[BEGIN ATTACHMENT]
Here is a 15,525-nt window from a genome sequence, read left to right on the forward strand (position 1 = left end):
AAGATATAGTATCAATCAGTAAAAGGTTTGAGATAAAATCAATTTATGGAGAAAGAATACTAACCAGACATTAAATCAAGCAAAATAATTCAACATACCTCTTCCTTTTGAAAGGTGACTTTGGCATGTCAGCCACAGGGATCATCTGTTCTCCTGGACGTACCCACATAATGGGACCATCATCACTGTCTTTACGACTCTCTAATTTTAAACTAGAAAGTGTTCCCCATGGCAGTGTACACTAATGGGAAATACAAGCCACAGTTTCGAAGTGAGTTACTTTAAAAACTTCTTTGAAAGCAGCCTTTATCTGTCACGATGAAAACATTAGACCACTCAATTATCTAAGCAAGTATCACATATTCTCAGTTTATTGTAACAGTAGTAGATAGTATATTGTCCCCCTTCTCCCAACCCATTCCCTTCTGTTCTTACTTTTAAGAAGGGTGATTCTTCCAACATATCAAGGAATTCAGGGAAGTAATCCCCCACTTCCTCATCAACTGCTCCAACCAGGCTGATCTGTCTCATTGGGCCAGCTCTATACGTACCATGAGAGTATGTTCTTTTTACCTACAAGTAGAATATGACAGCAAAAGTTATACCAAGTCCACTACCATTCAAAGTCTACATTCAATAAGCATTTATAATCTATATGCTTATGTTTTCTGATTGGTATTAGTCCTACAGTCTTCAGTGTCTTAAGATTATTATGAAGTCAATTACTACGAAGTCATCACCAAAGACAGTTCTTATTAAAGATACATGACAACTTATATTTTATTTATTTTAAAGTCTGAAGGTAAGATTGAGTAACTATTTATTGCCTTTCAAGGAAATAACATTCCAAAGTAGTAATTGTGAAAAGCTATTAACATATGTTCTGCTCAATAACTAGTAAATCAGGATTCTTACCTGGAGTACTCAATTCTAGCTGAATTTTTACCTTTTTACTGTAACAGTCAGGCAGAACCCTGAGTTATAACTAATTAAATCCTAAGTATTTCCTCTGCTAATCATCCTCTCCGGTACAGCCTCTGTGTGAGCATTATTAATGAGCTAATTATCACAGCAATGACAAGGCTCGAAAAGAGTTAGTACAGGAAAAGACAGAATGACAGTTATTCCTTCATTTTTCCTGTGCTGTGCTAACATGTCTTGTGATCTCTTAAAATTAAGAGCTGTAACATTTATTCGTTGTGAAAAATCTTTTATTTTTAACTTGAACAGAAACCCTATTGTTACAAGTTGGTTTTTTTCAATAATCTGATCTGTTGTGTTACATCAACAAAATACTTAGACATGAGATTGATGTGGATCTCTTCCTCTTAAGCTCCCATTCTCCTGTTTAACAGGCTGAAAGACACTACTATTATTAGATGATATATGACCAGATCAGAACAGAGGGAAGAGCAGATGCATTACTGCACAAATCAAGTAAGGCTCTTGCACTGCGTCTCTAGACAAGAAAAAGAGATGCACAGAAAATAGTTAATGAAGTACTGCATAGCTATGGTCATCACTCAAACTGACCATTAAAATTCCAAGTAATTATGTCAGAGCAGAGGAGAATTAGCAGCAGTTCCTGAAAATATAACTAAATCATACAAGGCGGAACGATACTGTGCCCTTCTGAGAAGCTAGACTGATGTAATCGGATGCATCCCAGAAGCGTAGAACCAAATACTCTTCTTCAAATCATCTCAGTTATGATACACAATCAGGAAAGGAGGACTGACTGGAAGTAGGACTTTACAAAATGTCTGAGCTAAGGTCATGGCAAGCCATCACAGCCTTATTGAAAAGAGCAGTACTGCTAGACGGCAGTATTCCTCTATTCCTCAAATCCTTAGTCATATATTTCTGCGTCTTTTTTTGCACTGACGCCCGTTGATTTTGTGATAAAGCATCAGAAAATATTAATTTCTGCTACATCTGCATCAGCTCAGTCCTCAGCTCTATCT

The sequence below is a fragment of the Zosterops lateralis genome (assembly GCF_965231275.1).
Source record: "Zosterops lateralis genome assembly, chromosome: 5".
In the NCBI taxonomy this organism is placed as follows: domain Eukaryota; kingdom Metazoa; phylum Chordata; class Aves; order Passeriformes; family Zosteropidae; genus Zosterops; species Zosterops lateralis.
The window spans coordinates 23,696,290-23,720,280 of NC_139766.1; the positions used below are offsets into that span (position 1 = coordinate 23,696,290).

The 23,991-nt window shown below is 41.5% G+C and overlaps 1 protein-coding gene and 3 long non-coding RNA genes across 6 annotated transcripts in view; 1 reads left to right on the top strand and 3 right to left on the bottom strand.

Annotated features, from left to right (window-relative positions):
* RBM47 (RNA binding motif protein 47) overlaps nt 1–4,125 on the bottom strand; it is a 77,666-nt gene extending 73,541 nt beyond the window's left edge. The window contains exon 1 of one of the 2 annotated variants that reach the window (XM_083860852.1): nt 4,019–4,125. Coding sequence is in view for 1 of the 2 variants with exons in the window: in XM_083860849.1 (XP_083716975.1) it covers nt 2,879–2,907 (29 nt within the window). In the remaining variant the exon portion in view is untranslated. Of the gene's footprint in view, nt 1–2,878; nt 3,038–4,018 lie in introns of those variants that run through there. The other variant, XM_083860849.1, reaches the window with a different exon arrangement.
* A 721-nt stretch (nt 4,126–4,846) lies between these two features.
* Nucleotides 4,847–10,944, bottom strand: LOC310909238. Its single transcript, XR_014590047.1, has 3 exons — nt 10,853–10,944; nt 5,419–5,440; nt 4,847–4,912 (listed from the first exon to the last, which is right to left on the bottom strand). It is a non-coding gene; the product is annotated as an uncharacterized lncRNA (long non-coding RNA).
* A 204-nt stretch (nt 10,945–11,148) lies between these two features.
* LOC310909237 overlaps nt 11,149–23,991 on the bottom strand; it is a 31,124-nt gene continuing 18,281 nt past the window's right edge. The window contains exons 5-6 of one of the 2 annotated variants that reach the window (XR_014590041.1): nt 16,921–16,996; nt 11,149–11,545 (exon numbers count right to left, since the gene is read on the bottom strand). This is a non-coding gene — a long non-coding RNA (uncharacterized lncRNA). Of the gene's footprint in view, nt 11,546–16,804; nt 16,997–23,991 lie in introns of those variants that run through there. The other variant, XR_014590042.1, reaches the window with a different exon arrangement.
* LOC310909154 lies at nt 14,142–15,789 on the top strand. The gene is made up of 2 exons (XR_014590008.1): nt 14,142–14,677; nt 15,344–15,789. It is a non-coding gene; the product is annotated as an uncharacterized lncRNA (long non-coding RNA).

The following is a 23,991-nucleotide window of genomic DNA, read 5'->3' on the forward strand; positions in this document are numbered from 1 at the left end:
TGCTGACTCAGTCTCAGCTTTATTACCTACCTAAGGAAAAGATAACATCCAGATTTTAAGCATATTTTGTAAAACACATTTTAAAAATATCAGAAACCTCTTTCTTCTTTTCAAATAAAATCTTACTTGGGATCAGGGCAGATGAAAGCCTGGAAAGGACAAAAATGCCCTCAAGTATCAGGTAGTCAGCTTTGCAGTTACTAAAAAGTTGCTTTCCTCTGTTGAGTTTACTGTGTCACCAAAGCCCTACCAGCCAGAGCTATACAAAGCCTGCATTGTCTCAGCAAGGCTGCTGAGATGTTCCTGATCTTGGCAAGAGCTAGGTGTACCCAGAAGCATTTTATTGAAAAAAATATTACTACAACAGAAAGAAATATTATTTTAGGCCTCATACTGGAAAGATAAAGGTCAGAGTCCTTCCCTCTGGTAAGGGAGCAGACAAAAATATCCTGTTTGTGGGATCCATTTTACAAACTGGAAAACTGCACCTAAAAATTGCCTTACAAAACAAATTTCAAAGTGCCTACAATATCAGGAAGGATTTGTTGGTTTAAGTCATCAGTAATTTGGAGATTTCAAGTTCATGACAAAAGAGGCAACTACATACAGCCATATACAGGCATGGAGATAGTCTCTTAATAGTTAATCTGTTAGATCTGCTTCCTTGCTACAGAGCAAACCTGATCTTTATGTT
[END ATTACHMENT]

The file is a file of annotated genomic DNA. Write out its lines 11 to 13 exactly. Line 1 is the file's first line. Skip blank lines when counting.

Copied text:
* Nucleotides 4,847–10,944, bottom strand: LOC310909238. Its single transcript, XR_014590047.1, has 3 exons — nt 10,853–10,944; nt 5,419–5,440; nt 4,847–4,912 (listed from the first exon to the last, which is right to left on the bottom strand). It is a non-coding gene; the product is annotated as an uncharacterized lncRNA (long non-coding RNA).
* A 204-nt stretch (nt 10,945–11,148) lies between these two features.
* LOC310909237 overlaps nt 11,149–23,991 on the bottom strand; it is a 31,124-nt gene continuing 18,281 nt past the window's right edge. The window contains exons 5-6 of one of the 2 annotated variants that reach the window (XR_014590041.1): nt 16,921–16,996; nt 11,149–11,545 (exon numbers count right to left, since the gene is read on the bottom strand). This is a non-coding gene — a long non-coding RNA (uncharacterized lncRNA). Of the gene's footprint in view, nt 11,546–16,804; nt 16,997–23,991 lie in introns of those variants that run through there. The other variant, XR_014590042.1, reaches the window with a different exon arrangement.